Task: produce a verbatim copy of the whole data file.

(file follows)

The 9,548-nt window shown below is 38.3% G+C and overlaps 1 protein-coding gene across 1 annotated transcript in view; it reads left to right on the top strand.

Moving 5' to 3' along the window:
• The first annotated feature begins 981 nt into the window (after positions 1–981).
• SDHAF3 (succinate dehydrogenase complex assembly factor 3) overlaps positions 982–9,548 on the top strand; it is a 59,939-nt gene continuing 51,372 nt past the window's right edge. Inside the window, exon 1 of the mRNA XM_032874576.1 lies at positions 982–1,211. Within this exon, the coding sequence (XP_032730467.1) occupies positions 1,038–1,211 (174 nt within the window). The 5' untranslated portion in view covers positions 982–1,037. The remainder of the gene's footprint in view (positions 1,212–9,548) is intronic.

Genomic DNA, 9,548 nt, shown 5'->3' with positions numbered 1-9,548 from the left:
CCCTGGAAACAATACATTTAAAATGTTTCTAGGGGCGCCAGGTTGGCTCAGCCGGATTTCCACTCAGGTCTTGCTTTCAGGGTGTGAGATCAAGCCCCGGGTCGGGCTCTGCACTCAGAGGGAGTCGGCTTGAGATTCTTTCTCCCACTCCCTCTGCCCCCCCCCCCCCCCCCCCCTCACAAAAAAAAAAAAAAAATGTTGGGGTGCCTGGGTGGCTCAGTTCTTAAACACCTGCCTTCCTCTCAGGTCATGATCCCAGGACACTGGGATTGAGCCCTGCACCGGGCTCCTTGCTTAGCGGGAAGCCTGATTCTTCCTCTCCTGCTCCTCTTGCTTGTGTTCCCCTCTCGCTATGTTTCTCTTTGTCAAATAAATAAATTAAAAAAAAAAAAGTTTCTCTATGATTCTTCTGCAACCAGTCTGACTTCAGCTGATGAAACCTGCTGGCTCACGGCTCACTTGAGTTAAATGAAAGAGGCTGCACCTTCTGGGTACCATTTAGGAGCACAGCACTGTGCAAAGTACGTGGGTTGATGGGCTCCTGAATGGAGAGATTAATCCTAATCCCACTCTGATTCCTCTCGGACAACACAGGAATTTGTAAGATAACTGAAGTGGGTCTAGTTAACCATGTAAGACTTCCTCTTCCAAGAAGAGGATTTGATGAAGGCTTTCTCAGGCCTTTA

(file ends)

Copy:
The 9,548-nt window shown below is 38.3% G+C and overlaps 1 protein-coding gene across 1 annotated transcript in view; it reads left to right on the top strand.

Moving 5' to 3' along the window:
• The first annotated feature begins 981 nt into the window (after positions 1–981).
• SDHAF3 (succinate dehydrogenase complex assembly factor 3) overlaps positions 982–9,548 on the top strand; it is a 59,939-nt gene continuing 51,372 nt past the window's right edge. Inside the window, exon 1 of the mRNA XM_032874576.1 lies at positions 982–1,211. Within this exon, the coding sequence (XP_032730467.1) occupies positions 1,038–1,211 (174 nt within the window). The 5' untranslated portion in view covers positions 982–1,037. The remainder of the gene's footprint in view (positions 1,212–9,548) is intronic.

Genomic DNA, 9,548 nt, shown 5'->3' with positions numbered 1-9,548 from the left:
CCCTGGAAACAATACATTTAAAATGTTTCTAGGGGCGCCAGGTTGGCTCAGCCGGATTTCCACTCAGGTCTTGCTTTCAGGGTGTGAGATCAAGCCCCGGGTCGGGCTCTGCACTCAGAGGGAGTCGGCTTGAGATTCTTTCTCCCACTCCCTCTGCCCCCCCCCCCCCCCCCCCCTCACAAAAAAAAAAAAAAAATGTTGGGGTGCCTGGGTGGCTCAGTTCTTAAACACCTGCCTTCCTCTCAGGTCATGATCCCAGGACACTGGGATTGAGCCCTGCACCGGGCTCCTTGCTTAGCGGGAAGCCTGATTCTTCCTCTCCTGCTCCTCTTGCTTGTGTTCCCCTCTCGCTATGTTTCTCTTTGTCAAATAAATAAATTAAAAAAAAAAAAGTTTCTCTATGATTCTTCTGCAACCAGTCTGACTTCAGCTGATGAAACCTGCTGGCTCACGGCTCACTTGAGTTAAATGAAAGAGGCTGCACCTTCTGGGTACCATTTAGGAGCACAGCACTGTGCAAAGTACGTGGGTTGATGGGCTCCTGAATGGAGAGATTAATCCTAATCCCACTCTGATTCCTCTCGGACAACACAGGAATTTGTAAGATAACTGAAGTGGGTCTAGTTAACCATGTAAGACTTCCTCTTCCAAGAAGAGGATTTGATGAAGGCTTTCTCAGGCCTTTA